Because I had served as a soldier in the U.S. Army, when it came time to pass Uncle Hugh’s flag to the next generation for safe keeping my father offered it to me, the eldest of his three daughters. I took this photograph in Georgia just before I passed it on to my daughter Miranda who while only 21, was appreciative and eager to accept it into her care. While packing up the small amount of things that I value most to send over to England, I made the decision to leave behind the flag that draped the casket at his military funeral not because I did not value its meaning or because there was no room, but because I believed my great uncle Hugh’s American flag should stay in the country he called home.

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The reflection of the empty chairs in this photograph of his flag reminds me of the family and life experiences he never got to have. Leaving no children of his own, his story exists now only in a few genealogy notes, this flag and the memories we share.  I honor his service and sacrifice in the best way I know how by sharing his story with a group larger than the boundaries of our little family and hope that he like so many others who gave their lives on the battlefield , will never be forgotten.

Resurrection Sunday – Ghosts

Resurrection: Middle English, from Old French, from Late Latin resurrēctiō, resurrēctiōn-, from Latin resurrēctus, past participle of resurgere, to rise again. 

or this

The act of bringing back to practice, notice, or use; revival

I’ve been thinking a bit about my first blog site where I left a few things behind that were important to me. Intimate and personal, they just sit there now waiting for someone to stumble across them. After reading today’s post by Sarah-ji over at Shutter Sisters I thought a good bit about one sentence she wrote and what it meant to me…it’s a request really and one that inspired me to look back through my memories and resurrect some for another look.

Here Sarah-ji asks, ” Will you share with us today your images of the weathered, beat-up and forgotten that nevertheless convey to you a hope and beauty that’s raw and real? ” I appreciate the inspiration provided by her question today and the gifts for me in remembering what remains raw and real. What about you out there…how about a Resurrection Sunday of your own. Perhaps you can provide a link today to what is “raw and real”, ” hope and beauty ” as Sarah-ji asks or something else. I’m interested in what you have to share today…..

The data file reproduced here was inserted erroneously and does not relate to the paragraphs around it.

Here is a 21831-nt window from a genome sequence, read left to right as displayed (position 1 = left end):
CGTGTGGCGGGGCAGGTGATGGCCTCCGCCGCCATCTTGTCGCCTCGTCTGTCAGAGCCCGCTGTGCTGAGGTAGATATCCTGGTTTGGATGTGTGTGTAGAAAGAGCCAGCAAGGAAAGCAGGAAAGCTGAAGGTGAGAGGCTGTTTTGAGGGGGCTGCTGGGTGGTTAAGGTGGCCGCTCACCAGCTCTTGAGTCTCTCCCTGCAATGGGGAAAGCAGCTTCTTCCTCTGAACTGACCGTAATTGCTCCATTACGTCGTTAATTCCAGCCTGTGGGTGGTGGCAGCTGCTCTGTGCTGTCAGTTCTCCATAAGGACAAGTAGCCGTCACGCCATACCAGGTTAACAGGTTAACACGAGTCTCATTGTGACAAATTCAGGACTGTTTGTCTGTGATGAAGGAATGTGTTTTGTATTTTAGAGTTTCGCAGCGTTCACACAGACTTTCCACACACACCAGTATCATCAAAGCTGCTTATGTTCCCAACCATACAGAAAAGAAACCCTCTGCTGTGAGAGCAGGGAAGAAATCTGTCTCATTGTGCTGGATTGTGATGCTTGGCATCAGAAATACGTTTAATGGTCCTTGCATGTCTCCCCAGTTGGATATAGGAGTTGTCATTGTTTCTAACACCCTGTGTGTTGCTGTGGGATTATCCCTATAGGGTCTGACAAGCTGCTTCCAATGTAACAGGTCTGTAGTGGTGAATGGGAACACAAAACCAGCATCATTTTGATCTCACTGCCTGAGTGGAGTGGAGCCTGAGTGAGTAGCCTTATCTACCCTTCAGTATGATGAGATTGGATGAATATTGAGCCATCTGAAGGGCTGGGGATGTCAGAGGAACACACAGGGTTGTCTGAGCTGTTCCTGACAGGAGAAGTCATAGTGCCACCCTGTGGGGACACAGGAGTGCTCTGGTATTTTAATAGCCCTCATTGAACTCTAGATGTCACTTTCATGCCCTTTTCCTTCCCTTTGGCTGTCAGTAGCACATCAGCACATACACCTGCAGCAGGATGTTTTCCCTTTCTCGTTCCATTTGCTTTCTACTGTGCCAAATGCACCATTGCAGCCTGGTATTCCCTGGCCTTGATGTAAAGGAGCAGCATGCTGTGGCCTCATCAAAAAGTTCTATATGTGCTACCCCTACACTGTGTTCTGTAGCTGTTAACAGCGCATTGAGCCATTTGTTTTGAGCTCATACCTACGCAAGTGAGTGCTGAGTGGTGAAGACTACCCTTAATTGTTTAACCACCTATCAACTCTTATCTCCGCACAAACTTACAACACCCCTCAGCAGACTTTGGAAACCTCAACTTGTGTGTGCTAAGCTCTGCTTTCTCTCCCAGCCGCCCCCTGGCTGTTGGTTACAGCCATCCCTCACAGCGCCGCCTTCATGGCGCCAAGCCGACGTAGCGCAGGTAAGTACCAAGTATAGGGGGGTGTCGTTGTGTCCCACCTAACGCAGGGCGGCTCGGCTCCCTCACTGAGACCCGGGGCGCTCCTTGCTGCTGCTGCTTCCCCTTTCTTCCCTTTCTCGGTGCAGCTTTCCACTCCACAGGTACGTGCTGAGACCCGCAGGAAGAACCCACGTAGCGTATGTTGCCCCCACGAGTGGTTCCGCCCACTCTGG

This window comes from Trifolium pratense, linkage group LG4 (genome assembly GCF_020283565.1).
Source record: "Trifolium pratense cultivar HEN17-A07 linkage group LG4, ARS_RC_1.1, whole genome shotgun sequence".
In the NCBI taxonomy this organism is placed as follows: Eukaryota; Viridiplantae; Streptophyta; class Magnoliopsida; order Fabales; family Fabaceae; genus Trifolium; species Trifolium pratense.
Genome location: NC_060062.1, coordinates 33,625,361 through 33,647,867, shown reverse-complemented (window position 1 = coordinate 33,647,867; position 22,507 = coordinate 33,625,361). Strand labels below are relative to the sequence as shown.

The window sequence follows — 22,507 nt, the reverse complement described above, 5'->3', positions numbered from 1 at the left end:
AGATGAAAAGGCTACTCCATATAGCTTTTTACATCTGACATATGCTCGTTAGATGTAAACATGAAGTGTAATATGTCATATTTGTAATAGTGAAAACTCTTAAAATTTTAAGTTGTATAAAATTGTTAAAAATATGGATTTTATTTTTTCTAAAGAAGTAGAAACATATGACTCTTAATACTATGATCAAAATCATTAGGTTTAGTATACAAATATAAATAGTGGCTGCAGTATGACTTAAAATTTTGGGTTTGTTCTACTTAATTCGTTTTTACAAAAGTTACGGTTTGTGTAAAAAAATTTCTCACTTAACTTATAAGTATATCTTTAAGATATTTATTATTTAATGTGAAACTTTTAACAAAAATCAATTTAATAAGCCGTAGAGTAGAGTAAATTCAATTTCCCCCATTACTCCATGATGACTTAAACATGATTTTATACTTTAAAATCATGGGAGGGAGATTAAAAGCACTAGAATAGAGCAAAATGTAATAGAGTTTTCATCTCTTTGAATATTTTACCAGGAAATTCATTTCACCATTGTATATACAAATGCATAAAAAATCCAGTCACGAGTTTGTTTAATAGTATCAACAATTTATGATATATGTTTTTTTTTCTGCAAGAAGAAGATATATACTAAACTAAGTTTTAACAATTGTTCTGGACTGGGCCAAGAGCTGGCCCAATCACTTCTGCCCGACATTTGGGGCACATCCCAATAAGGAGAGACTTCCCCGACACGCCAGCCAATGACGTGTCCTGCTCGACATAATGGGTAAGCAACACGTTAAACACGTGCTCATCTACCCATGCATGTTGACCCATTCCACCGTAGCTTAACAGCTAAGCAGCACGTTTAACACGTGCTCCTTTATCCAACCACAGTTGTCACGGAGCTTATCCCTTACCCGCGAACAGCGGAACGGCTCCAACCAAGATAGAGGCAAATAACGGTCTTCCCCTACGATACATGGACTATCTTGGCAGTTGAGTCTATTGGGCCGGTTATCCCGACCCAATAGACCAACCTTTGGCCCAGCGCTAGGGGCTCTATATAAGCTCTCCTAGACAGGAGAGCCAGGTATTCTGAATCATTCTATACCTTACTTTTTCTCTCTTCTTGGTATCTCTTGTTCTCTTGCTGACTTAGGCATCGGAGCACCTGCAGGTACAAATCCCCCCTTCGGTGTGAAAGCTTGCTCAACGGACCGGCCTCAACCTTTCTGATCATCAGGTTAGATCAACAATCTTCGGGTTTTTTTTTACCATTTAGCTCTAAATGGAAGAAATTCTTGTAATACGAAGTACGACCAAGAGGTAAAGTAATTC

Ghosts

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“Let it go” she said. Standing in the remains of the church on the edge of the rocky coast, I could almost hear her voice whispering to me, “forgive yourself and let it go.”

Looking around the dirty room thick with years of dust, I wondered about the last time someone had sat on the rough pew waiting for the minister to get to the point. Simple in their design, and looking as uncomfortable as the wind felt blowing in through the broken glass, I pulled my coat tighter and considered the history of the tiny church. The room was poorly lit, the shadows in the corners near the old pulpit were scary in the dark space that John seemed to disappear into and out of sight. Nervous and not sure why, I stepped closer to the low light drifting in through the only window not boarded up.

Before when we were still outside, John had pulled on a door that was wedged shut to keep people out while had I hung back thinking about how what we were doing was less adventure and more intrusion. This ruin of a church, isolated and abandoned on the Isle of Skye should have drawn me in rather than triggering my fight or flight response, but as he slipped in past the half open door, I found myself tight behind him not wanting to be left alone, even outside.

Once inside I came part way down the aisle and considered my feet were walking where hopeful brides had walked, one hand lightly resting on their father’s arm anxious to take the final steps that would take them from their parents home into one of their own making. A home and life they would struggle to build with the man smiling and nervous waiting at the front of the church.

Flashing quickly forward I imagined the hardships of life here years ago when this church might have been alive with activity and the energy of the fishing community.

Would the women who married and later baptized their children here also have gathered to mourn and bury their hope along with the men they loved in this little church. What dreams had been lost to the things they could not control. What words had they left unsaid and what things once done could never be forgotten.

I knew then why I didn’t want to go into this church. This building had once been light and bright with possibilities and warmth. It had been a gathering place for worship and reflection, for celebration and for sorrow. Standing in the darkness, all I could feel was a sense of loss and the echo of those who had called this place a sanctuary.

“Let it go” she said, “move on with your life and live well while you can.”

Acts of contrition, reconciliation, absolution, sometimes all you can do has to to be enough….let it go.

 

(Posted originally on August 6, 2008 at http://giftsofthejourney.com)